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Pure Evil


A map showing the location of explosions in Baghdad in 2016

The terrorist bombing in Manchester last week shocked the world. People out for a good time were faced with unspeakable horror that resulted in 22 deaths and dozens of serious injuries. Many of the victims were children, one as young as eight years old. I usually avoid controversial topics in this space, but this was such a repugnant violation of civilized values that I cannot keep silent.

How could anyone on earth commit such an act? The British tabloid, “The Sun,” had photographs of the smiling, angelic eight year old girl and the young adult, perpetrator of the act of Arabic ancestry, side by side. Underneath, in large letters, were the words “Pure” below the girl’s picture and “Evil” below the boy’s. That is an understandable characterization of the matter, but I wonder about it.

Again, there is absolutely no doubt whatsoever that this was an evil act. I do not condone it in any way. However, consider this: just a couple of days later an American bombing raid killed over a hundred civilians in Mosul, Iraq. More than twenty were ― you guessed it ― children. The US military command issued a statement later saying that the bombs dropped had hit an ISIS ordnance depot, setting off explosions that greatly compounded the damage. Planners for the raid had not been aware of the existence of those explosives. But does that excuse the killing of those innocent civilians? Whether you or I think so or not, many in the Arab world attribute guilt for the deaths to America.

The purpose of the bombing raid had been to kill two ISIS snipers.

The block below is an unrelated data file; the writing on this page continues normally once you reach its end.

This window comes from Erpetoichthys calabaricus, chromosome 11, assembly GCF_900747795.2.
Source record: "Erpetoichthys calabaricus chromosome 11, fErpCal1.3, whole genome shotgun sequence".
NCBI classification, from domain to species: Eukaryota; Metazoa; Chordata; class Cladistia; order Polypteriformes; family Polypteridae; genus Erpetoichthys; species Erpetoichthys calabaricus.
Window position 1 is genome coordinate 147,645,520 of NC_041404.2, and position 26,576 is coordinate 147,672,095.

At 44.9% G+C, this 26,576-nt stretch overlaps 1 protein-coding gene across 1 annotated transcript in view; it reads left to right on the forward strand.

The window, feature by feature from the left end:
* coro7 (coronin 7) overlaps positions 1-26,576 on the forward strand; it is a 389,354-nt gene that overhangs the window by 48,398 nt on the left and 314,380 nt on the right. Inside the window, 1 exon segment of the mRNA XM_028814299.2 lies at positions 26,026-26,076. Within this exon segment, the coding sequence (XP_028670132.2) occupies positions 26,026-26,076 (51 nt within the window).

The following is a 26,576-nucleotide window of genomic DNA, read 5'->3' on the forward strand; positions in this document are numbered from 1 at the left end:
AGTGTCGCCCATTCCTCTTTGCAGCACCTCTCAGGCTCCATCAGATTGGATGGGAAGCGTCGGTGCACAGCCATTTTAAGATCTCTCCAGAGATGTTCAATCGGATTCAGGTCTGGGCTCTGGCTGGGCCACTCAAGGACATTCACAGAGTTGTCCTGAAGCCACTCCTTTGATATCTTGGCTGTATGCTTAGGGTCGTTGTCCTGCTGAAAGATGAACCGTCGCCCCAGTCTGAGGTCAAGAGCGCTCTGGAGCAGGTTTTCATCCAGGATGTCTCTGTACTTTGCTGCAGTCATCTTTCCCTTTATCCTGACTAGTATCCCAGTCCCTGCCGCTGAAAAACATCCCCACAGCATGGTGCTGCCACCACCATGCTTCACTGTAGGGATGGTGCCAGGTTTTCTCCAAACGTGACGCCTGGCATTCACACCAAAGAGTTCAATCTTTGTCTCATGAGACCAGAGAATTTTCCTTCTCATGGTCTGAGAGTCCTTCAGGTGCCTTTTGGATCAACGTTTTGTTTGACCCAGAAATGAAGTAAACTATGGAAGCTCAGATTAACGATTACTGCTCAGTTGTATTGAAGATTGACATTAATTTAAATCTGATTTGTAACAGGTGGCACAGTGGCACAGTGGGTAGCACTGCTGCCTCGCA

Many would argue that this is inevitable in war, which is notorious for “collateral damage.” Mosul is in a war zone and Manchester is not. But is this a true distinction? Perhaps the biggest buzz word of the 21st century is globalization. It is naïve to imagine that people in Iraq or Syria or any other Arab country are unaware of the misery in which they live, and the peace, comfort and pleasure that people in the Western countries live theirs. This is especially true in regards to those of Arabic ancestry who were born and raised in the West, many of whom make trips to the Middle East to visit relatives and friends. Is there any doubt that they discuss the situation in detail, and probably with a great deal of bitterness?

There is another aspect of the matter to be considered. Authorities made intense efforts to identify every victim of the Manchester tragedy as quickly as possible. Not only were the family of the missing desperate for any news of their loved ones, but the public at large was clamoring for action. One of the most touching pieces of information to emerge after the chaos died down was that dozens of ordinary people rushed to the scene to offer help. Everyone felt a responsibility to aid their fellow citizens.

Anyway, in Manchester within days all of the names of victims were known. What about the situation in Mosul? The names were not only unknown, but irrelevant. Why should anyone in the West even care?

As far as the West is concerned, the whole country of Iraq regularly ignites in conflagrations of explosions. What else can be done but to throw up one’s hands in despair concerning that hopeless mess?